2012 was the year of photographing people for me, 2013 is the year of better composition.
One of the ways to experiment is to take 20-30 photographs of one object. I happened upon this monument, Gay Liberation Monument, by George Segal, in New York City, last week – didn’t get to 20 photos, it was 18 degrees outside.
How can you not notice its human scale and the longing for “public comfort and freedom to which the gay liberation movement aspired.” This, especially during a time when this vulnerable population was clinging to life in the health system and in society.
The week prior, by coincidence, I happened to work with the Boy Scout Memorial, in Washington, DC, and the comparison is so stark.
The BSA monument has been in place in President’s Park since 1964. It was surveyed in 1993 and found to be “well maintained.”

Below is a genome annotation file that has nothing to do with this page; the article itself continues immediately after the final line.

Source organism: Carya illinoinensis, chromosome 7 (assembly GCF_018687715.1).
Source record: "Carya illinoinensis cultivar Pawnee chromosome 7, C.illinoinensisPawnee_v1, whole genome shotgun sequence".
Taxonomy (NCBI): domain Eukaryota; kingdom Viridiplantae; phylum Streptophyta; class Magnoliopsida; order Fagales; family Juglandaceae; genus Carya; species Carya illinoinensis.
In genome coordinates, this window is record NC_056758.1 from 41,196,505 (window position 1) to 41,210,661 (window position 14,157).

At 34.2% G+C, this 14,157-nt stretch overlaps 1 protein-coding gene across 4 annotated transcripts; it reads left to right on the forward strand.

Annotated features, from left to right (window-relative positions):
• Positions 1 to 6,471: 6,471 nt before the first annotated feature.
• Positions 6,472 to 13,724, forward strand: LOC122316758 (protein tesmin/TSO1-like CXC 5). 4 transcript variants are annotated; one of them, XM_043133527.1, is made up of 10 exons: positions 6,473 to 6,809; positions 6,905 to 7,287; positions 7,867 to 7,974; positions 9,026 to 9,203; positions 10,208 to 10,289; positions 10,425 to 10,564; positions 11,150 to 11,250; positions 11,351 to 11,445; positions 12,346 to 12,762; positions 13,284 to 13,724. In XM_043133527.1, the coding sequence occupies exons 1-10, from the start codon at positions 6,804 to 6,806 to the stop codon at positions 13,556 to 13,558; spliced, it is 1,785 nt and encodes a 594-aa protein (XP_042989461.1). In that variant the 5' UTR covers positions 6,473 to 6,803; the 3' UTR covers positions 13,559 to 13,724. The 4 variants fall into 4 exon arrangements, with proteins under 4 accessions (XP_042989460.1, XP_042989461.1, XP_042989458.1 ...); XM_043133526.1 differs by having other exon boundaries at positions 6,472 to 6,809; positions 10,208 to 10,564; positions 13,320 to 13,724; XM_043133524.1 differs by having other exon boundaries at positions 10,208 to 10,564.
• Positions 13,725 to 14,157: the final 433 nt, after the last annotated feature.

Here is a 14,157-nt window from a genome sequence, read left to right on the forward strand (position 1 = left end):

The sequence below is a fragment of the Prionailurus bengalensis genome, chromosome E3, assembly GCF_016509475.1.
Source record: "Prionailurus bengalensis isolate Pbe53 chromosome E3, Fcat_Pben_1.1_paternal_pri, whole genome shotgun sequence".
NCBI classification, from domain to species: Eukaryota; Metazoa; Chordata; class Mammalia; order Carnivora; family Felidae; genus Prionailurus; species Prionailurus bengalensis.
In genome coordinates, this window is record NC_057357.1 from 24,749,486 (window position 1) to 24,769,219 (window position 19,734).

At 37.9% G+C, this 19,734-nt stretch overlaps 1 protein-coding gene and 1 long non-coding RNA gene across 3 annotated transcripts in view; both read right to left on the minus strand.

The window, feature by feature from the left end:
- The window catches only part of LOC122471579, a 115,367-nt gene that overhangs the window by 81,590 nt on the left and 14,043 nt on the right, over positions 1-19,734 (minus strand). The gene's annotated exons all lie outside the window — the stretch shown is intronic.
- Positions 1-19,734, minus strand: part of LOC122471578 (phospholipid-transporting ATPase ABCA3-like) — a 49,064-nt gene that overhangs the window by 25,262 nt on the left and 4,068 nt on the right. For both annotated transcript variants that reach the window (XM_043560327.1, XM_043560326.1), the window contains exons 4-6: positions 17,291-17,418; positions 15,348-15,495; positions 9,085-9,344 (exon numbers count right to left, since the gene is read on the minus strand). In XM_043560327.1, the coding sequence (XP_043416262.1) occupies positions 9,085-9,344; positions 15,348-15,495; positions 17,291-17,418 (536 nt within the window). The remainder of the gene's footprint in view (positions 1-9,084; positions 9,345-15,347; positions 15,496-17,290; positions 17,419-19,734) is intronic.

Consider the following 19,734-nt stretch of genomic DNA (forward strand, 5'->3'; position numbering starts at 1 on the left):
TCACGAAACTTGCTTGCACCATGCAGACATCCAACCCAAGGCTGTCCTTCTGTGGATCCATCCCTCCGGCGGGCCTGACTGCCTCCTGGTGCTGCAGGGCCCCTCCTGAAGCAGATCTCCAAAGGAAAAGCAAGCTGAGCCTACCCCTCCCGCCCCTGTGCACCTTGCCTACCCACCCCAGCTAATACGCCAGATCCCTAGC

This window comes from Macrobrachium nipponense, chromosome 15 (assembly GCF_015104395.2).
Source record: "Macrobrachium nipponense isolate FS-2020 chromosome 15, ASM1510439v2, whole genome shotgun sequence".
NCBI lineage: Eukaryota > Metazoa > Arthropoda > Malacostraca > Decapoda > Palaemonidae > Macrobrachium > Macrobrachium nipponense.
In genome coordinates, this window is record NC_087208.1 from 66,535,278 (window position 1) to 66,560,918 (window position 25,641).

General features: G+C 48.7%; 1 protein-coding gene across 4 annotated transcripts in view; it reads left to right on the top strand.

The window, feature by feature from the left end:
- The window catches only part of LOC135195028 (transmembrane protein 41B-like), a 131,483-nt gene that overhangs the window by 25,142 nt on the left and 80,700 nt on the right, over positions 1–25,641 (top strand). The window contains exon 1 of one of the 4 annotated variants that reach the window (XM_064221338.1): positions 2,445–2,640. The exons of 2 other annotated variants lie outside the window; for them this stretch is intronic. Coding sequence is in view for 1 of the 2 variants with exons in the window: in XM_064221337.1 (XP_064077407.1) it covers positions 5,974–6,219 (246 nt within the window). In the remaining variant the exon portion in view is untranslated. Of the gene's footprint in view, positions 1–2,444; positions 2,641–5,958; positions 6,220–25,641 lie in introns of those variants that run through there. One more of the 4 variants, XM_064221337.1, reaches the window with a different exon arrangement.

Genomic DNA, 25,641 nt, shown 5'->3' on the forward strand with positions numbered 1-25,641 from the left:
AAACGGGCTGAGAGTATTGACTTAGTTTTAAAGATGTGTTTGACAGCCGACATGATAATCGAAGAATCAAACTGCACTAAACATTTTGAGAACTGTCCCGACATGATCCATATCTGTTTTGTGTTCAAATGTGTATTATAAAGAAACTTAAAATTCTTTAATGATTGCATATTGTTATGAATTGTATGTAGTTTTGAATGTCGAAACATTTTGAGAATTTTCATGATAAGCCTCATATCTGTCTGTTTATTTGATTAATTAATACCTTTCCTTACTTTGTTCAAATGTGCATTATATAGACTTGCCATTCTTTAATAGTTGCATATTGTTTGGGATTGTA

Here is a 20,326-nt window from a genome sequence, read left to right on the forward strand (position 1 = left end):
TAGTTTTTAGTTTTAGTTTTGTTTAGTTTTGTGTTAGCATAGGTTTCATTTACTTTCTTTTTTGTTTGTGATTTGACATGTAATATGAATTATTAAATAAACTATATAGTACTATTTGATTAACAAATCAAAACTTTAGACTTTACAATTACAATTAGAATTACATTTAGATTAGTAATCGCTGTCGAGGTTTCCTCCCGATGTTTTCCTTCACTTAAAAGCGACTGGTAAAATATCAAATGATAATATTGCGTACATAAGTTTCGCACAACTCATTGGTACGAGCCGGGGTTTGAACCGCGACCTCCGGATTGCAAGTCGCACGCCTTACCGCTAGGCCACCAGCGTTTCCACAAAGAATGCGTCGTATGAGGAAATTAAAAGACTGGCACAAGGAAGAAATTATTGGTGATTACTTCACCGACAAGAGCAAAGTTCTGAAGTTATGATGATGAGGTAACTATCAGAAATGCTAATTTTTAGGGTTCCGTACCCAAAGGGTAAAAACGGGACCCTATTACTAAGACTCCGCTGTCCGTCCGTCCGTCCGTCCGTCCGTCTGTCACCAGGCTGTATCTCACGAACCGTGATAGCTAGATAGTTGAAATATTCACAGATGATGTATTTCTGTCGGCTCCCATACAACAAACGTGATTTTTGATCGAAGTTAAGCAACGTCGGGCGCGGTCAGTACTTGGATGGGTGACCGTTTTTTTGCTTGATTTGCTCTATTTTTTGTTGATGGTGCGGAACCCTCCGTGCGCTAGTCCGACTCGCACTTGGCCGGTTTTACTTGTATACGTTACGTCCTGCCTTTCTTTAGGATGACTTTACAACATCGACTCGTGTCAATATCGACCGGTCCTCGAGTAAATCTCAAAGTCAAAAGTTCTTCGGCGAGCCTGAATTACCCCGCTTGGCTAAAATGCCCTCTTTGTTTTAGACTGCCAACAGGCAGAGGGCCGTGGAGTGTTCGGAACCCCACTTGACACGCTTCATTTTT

The Gay Liberation monument was destroyed and tortured in California, until it was liberated itself, to New York City, in 1992. Even then, it represented a norm of equality and health that wasn’t imaginable until only recently, and in only a handful of urban centers.
Coincident to all of this, they say that the BSA is rethinking its stance on promoting discrimination. It sounds like they are not there yet, though (see: Boy Scouts of America: Not Good Enough – Human Rights Campaign).
The Segal sculpture helps understand two, or actually three things (can you guess) : all you have to be is human, equality equals health, and love always wins.